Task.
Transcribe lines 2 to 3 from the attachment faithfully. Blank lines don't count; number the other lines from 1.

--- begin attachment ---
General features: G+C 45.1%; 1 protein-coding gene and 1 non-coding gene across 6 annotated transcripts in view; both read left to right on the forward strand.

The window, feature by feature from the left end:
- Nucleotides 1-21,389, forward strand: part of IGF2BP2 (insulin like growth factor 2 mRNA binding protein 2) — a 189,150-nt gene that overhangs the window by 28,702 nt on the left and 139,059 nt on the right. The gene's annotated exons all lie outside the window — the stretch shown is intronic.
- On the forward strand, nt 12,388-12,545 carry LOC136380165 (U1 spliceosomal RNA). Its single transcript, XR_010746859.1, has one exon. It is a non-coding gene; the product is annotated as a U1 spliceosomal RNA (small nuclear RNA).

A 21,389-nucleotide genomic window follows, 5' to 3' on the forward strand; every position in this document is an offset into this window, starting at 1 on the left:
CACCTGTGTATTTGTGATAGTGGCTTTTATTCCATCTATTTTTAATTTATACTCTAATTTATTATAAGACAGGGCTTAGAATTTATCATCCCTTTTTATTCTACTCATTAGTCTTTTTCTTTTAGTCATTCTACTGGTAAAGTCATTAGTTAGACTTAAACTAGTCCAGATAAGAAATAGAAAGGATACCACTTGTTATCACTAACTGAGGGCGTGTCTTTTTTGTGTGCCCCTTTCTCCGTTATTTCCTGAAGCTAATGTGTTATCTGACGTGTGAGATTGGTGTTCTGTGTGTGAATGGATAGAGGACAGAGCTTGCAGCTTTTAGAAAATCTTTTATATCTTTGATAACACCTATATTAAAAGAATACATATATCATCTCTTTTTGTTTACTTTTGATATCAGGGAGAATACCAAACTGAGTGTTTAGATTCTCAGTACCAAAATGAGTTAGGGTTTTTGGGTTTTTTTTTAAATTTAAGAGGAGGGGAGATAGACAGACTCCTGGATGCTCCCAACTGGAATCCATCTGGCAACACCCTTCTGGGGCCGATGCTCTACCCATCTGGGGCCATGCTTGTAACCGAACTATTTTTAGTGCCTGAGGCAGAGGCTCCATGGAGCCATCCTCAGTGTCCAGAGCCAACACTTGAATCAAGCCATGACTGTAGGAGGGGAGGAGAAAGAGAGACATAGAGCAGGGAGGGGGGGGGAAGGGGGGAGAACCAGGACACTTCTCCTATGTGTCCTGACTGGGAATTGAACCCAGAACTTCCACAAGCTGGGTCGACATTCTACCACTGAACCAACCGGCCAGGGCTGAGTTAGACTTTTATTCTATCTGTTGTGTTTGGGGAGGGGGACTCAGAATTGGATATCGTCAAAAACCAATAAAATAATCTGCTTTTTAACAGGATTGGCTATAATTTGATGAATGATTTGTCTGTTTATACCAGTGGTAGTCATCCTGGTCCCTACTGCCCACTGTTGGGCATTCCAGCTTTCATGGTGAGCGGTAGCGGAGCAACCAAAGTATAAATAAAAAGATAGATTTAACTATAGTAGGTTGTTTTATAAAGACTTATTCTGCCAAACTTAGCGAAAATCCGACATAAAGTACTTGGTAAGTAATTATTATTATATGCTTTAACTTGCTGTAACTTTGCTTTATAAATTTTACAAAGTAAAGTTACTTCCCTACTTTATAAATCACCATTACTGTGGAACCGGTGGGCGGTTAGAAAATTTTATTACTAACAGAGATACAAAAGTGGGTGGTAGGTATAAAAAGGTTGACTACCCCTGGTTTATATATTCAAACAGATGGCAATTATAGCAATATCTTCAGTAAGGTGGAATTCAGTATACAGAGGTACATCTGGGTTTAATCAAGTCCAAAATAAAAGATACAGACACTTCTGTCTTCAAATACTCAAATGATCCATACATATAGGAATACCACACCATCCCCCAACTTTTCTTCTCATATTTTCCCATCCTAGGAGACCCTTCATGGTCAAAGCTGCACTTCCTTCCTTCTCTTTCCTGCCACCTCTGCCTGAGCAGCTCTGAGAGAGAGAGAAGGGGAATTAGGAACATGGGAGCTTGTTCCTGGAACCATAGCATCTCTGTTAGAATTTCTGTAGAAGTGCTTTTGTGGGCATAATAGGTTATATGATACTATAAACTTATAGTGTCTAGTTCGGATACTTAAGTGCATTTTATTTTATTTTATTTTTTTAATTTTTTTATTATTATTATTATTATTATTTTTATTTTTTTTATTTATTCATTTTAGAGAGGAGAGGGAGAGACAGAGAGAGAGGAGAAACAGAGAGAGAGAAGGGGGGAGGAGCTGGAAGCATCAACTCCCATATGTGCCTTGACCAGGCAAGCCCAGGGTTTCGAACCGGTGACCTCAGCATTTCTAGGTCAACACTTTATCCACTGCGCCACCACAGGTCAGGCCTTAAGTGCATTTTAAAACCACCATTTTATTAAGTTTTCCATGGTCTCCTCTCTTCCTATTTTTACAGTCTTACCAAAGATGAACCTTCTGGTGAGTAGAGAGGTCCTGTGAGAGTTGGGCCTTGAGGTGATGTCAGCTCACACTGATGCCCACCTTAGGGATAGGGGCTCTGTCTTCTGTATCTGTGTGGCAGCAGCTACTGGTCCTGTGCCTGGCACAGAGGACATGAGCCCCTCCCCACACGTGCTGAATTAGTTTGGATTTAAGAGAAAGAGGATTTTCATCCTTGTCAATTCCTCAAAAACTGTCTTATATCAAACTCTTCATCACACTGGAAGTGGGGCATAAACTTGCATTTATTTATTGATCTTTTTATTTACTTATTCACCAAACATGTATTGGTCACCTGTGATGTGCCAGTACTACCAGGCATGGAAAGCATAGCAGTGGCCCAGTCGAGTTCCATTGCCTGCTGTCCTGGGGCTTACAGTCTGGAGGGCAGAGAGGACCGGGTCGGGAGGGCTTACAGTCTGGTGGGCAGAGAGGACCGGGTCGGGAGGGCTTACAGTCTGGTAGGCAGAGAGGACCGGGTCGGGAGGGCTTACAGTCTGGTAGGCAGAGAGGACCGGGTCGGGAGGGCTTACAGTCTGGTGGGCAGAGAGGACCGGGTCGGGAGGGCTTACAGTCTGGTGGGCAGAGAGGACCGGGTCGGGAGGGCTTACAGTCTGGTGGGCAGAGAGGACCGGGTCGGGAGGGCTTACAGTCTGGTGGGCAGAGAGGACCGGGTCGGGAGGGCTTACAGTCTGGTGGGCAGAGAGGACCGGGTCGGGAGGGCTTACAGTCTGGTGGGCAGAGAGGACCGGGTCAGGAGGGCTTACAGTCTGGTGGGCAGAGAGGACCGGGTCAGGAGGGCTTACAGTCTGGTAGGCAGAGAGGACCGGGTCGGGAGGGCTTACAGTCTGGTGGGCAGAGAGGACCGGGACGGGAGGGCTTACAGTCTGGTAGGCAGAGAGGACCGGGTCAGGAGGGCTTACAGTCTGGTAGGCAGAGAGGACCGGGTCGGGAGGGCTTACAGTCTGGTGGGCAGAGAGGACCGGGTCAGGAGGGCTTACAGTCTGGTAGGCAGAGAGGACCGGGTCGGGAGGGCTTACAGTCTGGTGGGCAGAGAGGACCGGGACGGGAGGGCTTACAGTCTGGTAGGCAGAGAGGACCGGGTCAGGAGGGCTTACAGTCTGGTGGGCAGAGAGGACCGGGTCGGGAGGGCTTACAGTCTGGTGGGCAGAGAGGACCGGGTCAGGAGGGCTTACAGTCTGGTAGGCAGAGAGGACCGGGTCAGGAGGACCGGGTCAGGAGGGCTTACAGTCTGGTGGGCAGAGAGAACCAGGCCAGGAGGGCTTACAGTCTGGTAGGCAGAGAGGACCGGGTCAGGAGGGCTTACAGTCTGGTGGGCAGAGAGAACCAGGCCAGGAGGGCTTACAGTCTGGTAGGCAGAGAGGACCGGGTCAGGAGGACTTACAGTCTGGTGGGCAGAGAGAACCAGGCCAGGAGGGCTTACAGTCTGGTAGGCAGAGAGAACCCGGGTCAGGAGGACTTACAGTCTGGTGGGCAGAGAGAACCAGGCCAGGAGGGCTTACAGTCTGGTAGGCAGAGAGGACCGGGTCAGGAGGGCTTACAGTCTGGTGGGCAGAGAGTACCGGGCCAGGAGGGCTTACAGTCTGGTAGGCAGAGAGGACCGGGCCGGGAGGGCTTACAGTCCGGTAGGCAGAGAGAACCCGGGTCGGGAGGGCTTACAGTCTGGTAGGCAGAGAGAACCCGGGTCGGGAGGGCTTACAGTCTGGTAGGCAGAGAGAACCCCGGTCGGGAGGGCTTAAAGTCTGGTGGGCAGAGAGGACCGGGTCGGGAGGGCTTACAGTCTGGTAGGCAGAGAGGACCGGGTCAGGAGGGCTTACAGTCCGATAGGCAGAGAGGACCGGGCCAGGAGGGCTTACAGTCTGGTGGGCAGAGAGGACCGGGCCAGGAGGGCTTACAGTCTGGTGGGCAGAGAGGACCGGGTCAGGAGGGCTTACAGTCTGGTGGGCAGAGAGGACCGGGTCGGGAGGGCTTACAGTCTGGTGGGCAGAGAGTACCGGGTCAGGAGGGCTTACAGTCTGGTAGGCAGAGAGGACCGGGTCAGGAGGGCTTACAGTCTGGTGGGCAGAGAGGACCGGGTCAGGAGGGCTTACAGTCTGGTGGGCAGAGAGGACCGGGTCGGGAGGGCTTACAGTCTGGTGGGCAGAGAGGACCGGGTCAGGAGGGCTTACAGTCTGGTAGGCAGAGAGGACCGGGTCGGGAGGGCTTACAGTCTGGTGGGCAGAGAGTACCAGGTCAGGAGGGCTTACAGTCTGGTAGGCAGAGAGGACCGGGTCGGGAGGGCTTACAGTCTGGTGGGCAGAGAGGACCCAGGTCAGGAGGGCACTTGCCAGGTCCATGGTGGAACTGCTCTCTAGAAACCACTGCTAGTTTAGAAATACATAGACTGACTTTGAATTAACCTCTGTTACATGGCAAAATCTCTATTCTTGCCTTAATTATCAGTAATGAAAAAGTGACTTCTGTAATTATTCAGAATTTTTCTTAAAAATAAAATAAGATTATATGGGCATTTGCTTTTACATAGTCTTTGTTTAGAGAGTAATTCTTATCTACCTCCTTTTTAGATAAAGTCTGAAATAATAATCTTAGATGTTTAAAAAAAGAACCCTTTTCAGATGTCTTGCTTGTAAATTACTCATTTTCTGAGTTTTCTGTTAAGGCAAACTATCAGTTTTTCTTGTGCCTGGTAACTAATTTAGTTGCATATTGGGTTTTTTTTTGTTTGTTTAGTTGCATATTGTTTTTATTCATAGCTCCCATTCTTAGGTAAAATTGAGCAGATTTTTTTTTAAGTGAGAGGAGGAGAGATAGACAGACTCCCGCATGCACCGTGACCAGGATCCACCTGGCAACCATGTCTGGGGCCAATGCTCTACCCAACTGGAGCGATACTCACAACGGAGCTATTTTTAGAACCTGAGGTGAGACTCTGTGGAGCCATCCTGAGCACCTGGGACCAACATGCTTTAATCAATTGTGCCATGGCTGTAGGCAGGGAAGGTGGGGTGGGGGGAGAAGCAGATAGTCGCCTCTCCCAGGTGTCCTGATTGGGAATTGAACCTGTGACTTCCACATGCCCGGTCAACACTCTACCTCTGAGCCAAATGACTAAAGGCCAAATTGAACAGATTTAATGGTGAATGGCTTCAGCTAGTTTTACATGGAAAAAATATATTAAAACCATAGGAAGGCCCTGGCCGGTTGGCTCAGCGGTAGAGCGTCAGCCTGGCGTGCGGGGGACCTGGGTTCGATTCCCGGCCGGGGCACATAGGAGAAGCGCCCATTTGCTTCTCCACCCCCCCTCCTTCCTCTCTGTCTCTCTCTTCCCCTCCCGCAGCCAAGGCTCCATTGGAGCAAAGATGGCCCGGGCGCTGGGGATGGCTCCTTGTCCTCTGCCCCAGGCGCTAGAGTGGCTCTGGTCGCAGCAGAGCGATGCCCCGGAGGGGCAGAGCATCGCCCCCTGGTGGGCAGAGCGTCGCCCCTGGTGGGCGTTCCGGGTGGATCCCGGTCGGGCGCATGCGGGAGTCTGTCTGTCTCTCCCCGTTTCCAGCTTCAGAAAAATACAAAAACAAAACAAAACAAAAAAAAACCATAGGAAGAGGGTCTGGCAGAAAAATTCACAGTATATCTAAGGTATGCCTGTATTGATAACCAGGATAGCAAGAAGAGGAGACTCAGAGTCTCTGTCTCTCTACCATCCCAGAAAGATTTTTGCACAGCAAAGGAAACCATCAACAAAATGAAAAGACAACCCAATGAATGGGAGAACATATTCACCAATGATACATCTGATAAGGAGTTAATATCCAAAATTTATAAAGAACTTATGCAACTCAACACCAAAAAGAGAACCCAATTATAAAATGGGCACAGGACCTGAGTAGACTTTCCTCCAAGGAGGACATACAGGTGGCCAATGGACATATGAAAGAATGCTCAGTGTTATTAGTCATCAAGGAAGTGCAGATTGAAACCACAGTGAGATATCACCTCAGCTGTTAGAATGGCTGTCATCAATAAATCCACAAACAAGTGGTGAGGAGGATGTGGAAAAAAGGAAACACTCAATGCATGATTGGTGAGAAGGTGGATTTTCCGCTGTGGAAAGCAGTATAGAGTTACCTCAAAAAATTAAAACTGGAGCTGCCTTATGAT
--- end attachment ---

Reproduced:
The window, feature by feature from the left end:
- Nucleotides 1-21,389, forward strand: part of IGF2BP2 (insulin like growth factor 2 mRNA binding protein 2) — a 189,150-nt gene that overhangs the window by 28,702 nt on the left and 139,059 nt on the right. The gene's annotated exons all lie outside the window — the stretch shown is intronic.